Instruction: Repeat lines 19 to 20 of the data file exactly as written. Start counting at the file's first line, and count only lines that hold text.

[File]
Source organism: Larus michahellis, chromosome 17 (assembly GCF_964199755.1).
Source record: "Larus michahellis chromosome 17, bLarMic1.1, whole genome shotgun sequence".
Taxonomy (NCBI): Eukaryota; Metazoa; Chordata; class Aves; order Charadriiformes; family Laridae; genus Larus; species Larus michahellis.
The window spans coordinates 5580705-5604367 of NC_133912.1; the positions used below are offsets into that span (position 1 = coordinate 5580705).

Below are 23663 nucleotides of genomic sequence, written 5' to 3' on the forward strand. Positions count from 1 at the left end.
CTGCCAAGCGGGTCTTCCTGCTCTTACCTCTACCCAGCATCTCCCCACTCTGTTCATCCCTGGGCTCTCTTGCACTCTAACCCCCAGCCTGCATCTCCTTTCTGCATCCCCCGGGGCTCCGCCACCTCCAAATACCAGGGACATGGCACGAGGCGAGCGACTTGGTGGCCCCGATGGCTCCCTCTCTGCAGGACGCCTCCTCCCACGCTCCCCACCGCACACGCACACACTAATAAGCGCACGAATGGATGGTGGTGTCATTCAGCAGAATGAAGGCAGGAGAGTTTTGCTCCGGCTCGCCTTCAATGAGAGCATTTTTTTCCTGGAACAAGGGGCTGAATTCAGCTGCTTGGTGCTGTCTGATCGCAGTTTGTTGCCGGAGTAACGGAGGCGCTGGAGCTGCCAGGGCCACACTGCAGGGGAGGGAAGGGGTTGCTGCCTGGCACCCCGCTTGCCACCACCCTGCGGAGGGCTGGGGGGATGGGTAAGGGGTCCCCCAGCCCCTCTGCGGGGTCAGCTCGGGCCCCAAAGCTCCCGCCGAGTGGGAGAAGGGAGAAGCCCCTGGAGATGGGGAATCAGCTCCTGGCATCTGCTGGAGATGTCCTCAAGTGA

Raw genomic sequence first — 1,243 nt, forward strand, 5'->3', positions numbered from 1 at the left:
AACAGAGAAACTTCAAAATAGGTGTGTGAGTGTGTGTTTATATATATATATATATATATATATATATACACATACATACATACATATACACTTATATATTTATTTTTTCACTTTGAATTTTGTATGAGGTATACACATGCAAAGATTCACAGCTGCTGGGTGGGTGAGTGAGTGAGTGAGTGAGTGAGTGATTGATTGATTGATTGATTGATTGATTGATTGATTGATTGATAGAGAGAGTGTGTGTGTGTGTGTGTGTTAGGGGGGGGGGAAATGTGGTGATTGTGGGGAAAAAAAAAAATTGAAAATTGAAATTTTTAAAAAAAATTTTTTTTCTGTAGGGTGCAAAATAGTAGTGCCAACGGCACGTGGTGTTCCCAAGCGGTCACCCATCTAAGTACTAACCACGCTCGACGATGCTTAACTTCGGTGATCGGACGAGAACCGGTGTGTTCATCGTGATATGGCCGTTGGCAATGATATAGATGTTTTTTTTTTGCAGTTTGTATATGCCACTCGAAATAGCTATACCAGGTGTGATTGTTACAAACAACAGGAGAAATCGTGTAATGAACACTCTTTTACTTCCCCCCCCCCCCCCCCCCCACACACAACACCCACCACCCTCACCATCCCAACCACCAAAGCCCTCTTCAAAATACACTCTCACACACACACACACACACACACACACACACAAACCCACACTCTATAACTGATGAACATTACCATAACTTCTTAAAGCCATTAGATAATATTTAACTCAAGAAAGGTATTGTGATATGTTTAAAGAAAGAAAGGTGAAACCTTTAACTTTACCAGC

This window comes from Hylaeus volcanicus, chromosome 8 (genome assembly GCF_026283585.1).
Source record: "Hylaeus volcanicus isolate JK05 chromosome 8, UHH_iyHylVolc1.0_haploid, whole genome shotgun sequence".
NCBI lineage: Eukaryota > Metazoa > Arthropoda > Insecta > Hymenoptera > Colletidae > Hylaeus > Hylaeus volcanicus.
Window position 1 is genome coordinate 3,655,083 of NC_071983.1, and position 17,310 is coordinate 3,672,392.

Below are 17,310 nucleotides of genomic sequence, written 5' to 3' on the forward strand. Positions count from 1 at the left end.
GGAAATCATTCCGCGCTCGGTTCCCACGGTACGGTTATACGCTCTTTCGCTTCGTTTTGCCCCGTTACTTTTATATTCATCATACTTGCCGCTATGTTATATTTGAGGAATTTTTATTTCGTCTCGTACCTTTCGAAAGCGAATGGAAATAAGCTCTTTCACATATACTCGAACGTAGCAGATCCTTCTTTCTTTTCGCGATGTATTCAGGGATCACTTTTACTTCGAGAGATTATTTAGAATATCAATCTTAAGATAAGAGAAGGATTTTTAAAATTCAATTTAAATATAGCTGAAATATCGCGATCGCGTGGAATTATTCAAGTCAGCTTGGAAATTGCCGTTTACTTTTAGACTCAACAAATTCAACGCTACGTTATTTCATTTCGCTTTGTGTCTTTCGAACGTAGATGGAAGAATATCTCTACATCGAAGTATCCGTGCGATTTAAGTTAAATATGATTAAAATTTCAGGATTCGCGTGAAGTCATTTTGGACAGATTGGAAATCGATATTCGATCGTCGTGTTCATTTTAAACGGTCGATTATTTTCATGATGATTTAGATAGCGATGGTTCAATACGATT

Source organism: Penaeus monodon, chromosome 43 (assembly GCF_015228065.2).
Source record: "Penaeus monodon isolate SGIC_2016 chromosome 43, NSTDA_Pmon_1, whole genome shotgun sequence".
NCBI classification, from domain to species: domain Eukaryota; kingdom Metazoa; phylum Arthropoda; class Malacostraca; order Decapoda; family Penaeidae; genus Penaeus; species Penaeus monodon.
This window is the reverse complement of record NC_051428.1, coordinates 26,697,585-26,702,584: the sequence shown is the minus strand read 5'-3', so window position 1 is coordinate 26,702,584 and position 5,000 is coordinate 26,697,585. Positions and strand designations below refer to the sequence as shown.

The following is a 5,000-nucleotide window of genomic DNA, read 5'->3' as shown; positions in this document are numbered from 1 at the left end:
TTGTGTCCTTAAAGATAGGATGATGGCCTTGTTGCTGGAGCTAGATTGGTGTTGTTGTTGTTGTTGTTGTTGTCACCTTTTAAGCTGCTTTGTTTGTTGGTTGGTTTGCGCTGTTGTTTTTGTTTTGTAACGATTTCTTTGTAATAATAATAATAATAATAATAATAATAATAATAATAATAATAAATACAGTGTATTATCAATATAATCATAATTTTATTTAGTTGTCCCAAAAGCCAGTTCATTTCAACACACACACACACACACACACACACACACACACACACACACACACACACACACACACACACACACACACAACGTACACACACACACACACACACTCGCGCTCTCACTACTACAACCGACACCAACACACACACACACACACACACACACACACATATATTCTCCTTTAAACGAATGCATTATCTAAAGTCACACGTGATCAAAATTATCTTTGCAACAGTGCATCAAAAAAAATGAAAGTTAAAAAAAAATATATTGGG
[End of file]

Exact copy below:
The following is a 5,000-nucleotide window of genomic DNA, read 5'->3' as shown; positions in this document are numbered from 1 at the left end:
TTGTGTCCTTAAAGATAGGATGATGGCCTTGTTGCTGGAGCTAGATTGGTGTTGTTGTTGTTGTTGTTGTTGTCACCTTTTAAGCTGCTTTGTTTGTTGGTTGGTTTGCGCTGTTGTTTTTGTTTTGTAACGATTTCTTTGTAATAATAATAATAATAATAATAATAATAATAATAATAATAATAAATACAGTGTATTATCAATATAATCATAATTTTATTTAGTTGTCCCAAAAGCCAGTTCATTTCAACACACACACACACACACACACACACACACACACACACACACACACACACACACACACACACACACACACAACGTACACACACACACACACACACTCGCGCTCTCACTACTACAACCGACACCAACACACACACACACACACACACACACACACATATATTCTCCTTTAAACGAATGCATTATCTAAAGTCACACGTGATCAAAATTATCTTTGCAACAGTGCATCAAAAAAAATGAAAGTTAAAAAAAAATATATTGGG